# Sunday, 30 November 2014

In my last article, I described how to use Visual Studio to create and deploy an Azure Mobile Service with server-side code written in a .NET language. I chose C# for that example. In this article, we will walk through the boilerplate C# code generated when you create a new Azure Mobile Services project.

Figure 1 shows the newly-created Azure Mobile Services project in Visual Studio’s Solution Explorer

Zumo9-Figure 01 - ZuMo Project
Figure 1

Let’s go through the key parts of the code.

Global.asax.cs

The Application_Start code runs at the very beginning of the application so any startup code goes here. In this case, we call the static method WebApiConfig.Register (Listing 1).

protected void Application_Start()
{
    WebApiConfig.Register();
}

Listing 1

WebApiConfig.cs

Let's take a look at the Register method in the WebApiConfig class.  WebApiConfig.cs is in App_Start folder.

This project uses the Entity Framework to interact read and write data. The most important line of the Register method (Listing 2) is

Database.SetInitializer(new MobileServiceInitializer());

which initializes Entity Framework settings. The new MobileServiceInitializer is found in the same file and it has the ability to seed the sample TodoItem table with a couple records (Listing 3)

public static void Register()
{
    // Use this class to set configuration options for your mobile service
    ConfigOptions options = new ConfigOptions(); 
 
    // Use this class to set WebAPI configuration options
    HttpConfiguration config = ServiceConfig.Initialize(new ConfigBuilder(options)); 
 
    // To display errors in the browser during development, uncomment the following
    // line. Comment it out again when you deploy your service for production use.
    // config.IncludeErrorDetailPolicy = IncludeErrorDetailPolicy.Always; 
 
    Database.SetInitializer(new MobileServiceInitializer());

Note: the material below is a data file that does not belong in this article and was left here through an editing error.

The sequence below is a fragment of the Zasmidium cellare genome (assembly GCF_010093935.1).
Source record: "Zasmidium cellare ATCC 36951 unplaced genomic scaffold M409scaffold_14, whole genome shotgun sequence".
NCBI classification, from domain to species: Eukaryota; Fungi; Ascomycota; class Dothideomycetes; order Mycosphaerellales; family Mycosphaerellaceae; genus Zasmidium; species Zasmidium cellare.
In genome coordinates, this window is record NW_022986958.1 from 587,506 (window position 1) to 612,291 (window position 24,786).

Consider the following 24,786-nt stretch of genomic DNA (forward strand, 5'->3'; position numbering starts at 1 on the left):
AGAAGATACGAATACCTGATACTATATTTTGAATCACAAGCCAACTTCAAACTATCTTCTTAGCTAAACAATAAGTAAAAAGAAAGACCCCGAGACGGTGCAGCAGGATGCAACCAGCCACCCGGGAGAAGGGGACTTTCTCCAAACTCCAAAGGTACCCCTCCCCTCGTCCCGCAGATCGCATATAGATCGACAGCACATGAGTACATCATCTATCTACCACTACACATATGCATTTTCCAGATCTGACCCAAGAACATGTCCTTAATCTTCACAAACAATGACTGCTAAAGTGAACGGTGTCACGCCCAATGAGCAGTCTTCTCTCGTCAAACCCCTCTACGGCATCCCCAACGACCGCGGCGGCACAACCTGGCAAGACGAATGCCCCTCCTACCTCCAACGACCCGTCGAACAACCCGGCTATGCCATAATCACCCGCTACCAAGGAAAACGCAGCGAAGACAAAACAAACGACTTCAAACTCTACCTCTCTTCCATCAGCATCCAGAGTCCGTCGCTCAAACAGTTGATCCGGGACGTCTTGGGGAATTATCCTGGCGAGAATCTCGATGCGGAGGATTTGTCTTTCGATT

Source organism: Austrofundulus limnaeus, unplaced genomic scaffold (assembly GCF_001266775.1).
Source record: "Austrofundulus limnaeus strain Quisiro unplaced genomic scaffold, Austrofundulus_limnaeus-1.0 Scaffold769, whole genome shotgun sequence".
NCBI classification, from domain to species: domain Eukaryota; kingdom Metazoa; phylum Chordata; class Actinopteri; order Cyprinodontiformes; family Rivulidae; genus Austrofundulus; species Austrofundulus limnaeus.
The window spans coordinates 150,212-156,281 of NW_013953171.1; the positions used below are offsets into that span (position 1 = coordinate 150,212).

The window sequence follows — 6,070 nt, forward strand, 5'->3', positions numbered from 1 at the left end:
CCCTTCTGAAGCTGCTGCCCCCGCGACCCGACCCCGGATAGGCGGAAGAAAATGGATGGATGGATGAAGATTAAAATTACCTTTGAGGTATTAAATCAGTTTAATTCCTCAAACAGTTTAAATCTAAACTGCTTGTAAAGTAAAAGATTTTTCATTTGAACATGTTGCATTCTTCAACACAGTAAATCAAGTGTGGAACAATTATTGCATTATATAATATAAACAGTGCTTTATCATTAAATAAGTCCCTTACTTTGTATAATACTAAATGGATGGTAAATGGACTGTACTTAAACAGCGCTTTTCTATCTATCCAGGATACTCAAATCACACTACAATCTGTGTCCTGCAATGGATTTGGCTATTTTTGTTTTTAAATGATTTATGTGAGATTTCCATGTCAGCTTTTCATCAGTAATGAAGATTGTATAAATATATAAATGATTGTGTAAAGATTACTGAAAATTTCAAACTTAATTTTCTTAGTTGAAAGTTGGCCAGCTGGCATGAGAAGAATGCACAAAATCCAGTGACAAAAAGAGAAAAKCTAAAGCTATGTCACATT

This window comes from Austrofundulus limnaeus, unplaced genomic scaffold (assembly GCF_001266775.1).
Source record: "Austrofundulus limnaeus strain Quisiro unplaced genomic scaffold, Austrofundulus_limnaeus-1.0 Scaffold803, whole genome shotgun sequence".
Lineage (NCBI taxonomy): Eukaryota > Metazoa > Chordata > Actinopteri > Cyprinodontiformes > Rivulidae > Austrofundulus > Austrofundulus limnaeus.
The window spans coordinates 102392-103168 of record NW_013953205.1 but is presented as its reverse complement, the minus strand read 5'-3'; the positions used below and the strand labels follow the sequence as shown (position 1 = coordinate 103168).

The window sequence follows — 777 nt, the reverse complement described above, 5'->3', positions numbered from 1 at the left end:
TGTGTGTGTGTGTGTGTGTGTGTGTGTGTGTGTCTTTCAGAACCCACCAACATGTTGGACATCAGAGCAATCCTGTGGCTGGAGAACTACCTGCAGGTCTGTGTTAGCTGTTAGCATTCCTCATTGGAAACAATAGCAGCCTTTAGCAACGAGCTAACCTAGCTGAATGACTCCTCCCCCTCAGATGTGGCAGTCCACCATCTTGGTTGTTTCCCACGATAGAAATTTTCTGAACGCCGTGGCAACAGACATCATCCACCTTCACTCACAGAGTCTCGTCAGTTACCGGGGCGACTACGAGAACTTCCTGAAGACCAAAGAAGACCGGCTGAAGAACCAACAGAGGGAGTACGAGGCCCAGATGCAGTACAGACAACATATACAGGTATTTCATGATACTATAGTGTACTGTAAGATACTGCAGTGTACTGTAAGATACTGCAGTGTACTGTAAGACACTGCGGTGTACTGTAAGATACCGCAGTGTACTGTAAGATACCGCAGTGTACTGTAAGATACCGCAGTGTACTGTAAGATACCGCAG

} 
 


Listing 2

public class MobileServiceInitializer : DropCreateDatabaseIfModelChanges<MobileServiceContext>
{
    protected override void Seed(MobileServiceContext context)
    {
        List<TodoItem> todoItems = new List<TodoItem>
        {
            new TodoItem { Id = "1", Text = "First item", Complete = false },
            new TodoItem { Id = "2", Text = "Second item", Complete = false },
        }; 
 
        foreach (TodoItem todoItem in todoItems)
        {
            context.Set<TodoItem>().Add(todoItem);
        } 
 
        base.Seed(context);
    }
}

Listing 3

TodoItem.cs

Next, we'll look at the TodoItem class (Listing 4), which can be found in DataObjects folder. This is the data model and will. It has 2 explicit properties - Text: the text of a Task that we need to complete; and Complete: a flag indicated whether or not we have completed this task. This object will will map to columns in the TodoItem table.
We don't need to explicitly provide an ID property because the class inherits this property from the EntityData class.

public class TodoItem : EntityData
{
    public string Text { get; set; } 
 
    public bool Complete { get; set; }
}
 

Listing 4

MobileServiceContext.cs

This is a Context used to manage database updates and retrievals via Entity Framework. It knows where to connect to the database and what model to send to the database. The Controller class will instantiate this to interact with the database table.

TodoItemController.cs

TodoItemController is the main controller class that maps HTTP Verbs (POST, PATCH, GET, and DELETE) to specific actions. It inherits from the TableController class, which has an IDomainManager named DomainManager that is used to retrieve and update data using Entity Framework. All the controller methods need to do is to call TableController methods, such as Lookup, UpdateAsync, InsertAsync, and DeleteAsync.

For example, if a client sends a request to our mobile service’s HTTP endpoint with the POST verb, the routing engine will run the PostTodItem method in TodoItemController (Listing 5).

public async Task<IHttpActionResult> PostTodoItem(TodoItem item)
{
    TodoItem current = await InsertAsync(item);
    return CreatedAtRoute("Tables", new { id = current.Id }, current);
}

To add business logic to your service, you will add code to the Controller methods (GetAllTodoItems, GetTodoItem, PatchTodoItem, PostTodoItem, and DeleteTodoItem.)

In this article, we covered the code that is automatically generated in a C# Azure Mobile Service.